Full Disclosure

Legal decisions, legislation, and common sense dictate that a Seller has a responsibility to reveal to you the true condition of the property. Selling a property without disclosure, or forcing the Buyer to assume all responsibility for determining the property condition, is not acceptable in the present marketplace. A Seller must disclose the known defects of the property to the Buyer. This information should be made available to the Buyer as soon as possible
Charm or Irritant?
Having lived in this property, the Seller has become accustomed to the peculiar conditions that may have developed in the house. But for the Buyer, these peculiarities may be more than a mere inconvenience, and may in fact be an irritant the Buyer cannot tolerate. It is important for the Seller to review the condition of the property with the Realtor and make special note of any problems on the Disclosure Statement. Civil code section 1102 requires that the Seller provide the Buyer with a completed Real Estate Transfer Disclosure Statement.
All Systems Go
A basis assumption in every sale is that the house and the systems in the house are functional –for example, the roof will hold out the rain and sun, the hot water heater will provide hot water, and the heater will provide heat. If it is known that any of the systems do not function properly, such facts should be included in the purchase agreement and acknowledge by the Buyer.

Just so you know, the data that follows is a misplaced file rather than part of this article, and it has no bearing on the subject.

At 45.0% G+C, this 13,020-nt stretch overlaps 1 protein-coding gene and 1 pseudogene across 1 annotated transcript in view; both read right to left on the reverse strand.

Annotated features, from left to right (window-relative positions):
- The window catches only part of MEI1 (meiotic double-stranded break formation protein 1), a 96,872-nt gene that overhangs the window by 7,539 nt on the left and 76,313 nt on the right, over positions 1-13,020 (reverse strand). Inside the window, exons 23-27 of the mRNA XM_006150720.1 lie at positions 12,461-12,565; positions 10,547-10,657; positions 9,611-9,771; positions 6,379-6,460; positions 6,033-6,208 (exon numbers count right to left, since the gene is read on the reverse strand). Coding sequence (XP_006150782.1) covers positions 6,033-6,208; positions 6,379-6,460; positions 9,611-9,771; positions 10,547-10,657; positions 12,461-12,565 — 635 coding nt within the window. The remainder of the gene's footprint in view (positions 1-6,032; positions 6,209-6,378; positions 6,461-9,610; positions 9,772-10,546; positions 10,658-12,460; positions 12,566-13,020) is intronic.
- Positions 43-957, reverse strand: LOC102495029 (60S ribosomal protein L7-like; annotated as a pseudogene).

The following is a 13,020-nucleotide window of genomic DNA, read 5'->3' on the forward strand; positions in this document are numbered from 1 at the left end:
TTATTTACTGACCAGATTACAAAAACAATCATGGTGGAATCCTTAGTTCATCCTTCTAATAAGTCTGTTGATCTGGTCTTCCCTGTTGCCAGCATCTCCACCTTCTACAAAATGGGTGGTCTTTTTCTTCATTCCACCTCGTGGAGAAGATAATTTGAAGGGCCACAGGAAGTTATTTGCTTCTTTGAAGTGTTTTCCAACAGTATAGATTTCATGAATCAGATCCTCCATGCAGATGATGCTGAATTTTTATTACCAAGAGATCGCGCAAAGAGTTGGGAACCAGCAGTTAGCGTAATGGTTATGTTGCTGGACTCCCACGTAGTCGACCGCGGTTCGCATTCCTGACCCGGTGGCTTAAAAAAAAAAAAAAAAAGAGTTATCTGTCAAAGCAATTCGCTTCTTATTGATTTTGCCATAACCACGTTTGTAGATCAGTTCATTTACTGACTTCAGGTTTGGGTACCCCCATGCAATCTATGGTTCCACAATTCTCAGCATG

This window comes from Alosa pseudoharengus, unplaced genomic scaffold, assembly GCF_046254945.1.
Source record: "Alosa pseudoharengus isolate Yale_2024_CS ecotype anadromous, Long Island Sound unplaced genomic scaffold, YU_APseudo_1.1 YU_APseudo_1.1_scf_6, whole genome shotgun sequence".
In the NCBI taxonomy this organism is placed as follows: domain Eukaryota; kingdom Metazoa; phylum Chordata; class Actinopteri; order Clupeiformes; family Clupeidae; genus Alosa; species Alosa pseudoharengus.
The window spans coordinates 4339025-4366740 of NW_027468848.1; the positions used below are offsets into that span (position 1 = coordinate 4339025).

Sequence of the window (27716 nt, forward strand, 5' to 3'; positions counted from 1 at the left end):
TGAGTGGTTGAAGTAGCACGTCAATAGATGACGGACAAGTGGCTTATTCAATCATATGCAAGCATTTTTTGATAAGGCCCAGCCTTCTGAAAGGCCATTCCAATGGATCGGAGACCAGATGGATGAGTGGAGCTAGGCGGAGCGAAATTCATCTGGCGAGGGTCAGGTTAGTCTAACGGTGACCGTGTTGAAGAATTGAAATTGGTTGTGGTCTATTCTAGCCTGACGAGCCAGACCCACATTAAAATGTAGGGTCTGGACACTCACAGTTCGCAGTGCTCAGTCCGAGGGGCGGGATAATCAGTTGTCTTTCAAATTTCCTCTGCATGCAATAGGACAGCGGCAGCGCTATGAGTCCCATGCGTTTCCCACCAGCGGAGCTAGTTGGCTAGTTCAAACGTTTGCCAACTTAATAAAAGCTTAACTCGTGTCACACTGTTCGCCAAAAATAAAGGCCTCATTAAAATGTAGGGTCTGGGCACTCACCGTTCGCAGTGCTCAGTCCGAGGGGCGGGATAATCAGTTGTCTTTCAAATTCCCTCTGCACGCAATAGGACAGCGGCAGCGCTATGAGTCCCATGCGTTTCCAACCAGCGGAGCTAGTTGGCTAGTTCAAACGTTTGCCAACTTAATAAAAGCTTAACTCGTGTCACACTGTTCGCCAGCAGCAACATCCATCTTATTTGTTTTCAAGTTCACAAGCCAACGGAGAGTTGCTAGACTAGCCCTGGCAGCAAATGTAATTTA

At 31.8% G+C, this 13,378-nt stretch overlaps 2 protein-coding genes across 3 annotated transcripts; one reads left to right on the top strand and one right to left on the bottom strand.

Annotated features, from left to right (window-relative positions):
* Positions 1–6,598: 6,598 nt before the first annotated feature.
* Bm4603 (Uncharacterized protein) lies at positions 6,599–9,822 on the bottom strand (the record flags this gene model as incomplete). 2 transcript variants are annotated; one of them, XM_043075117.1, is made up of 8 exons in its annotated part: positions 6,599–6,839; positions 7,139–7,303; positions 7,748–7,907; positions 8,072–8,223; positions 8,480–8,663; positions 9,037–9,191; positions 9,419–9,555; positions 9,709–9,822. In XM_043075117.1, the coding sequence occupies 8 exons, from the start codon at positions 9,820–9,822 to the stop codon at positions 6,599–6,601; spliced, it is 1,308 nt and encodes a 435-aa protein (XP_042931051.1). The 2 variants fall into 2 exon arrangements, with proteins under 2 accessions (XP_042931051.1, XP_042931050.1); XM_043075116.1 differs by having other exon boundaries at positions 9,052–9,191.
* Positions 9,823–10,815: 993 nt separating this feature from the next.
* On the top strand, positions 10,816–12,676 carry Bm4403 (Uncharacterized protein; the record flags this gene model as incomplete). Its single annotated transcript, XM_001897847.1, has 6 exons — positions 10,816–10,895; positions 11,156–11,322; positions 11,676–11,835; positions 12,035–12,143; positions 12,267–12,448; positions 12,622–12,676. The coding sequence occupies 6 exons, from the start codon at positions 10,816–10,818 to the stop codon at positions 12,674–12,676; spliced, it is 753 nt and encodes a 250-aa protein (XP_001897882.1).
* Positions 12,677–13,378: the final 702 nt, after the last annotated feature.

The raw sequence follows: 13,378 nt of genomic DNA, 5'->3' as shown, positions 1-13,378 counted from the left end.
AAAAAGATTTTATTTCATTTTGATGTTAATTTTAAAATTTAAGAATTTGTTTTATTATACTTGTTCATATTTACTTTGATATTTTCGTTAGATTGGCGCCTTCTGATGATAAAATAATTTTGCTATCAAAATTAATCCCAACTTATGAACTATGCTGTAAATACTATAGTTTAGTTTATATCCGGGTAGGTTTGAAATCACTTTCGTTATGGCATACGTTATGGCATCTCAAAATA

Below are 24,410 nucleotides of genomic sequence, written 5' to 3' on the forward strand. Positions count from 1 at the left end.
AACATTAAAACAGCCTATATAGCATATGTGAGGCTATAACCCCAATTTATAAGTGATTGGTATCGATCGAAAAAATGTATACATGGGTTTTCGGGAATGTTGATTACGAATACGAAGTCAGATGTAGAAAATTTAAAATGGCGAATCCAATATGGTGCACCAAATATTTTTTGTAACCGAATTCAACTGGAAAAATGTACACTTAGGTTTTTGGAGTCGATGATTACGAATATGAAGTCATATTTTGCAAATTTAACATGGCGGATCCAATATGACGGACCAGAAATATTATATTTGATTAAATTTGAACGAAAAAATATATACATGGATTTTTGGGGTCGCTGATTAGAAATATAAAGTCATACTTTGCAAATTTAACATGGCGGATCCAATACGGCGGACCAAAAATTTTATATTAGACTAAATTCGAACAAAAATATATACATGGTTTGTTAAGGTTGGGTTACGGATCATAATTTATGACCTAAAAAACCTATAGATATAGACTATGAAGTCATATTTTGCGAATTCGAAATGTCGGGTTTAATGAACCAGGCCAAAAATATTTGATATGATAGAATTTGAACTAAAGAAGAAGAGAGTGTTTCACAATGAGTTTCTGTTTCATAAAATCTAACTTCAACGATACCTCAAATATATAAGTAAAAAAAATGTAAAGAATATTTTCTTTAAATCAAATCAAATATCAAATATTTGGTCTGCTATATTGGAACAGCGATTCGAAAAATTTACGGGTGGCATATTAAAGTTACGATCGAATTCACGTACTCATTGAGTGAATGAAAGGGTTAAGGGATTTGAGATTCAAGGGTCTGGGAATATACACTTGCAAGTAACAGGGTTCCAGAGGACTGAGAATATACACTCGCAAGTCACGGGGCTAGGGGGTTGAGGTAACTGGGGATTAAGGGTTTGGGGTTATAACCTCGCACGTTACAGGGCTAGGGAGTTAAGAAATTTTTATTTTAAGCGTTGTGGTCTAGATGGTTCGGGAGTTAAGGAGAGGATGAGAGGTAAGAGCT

“As Is”
An “as is” purchase contract is perfectly acceptable only as long as the Buyer understands exactly what the “as is” condition entails. Thus it can be said in the Purchase Agreement that the Buyer accepts the roof, plumbing, and electrical system in their present condition and acknowledges that they have defects. This acknowledgement provides a defense for the Seller if it is later claimed the problems were not disclosed.
Environmental Hazards
The Seller must disclose any knowledge of environmental hazards such as asbestos or pollutants in the home or on the property. The buyer will be provided with a Real Estate Transfer Disclosure Statement, in which the Seller declares their knowledge on this subject.
Personal vs. Real Property
The distinction between personal property and real property can be a source of difficulties in a real estate transaction. A Purchase Contract is normally written to include all real property; that is, all aspects of the property that are fastened down or an integral part of the structure. For example, this would include light fixtures, drapery rods, attached mirrors, trees and shrubs in the ground. It would not normally include potted plants, free-standing refrigerators, washers/dryers, microwaves, bookcases, swag lamps, etc. If there is any uncertainty about whether an item is included in the sale or not, it is best to be sure that the particular item is mentioned in the Purchase Agreement as included or excluded.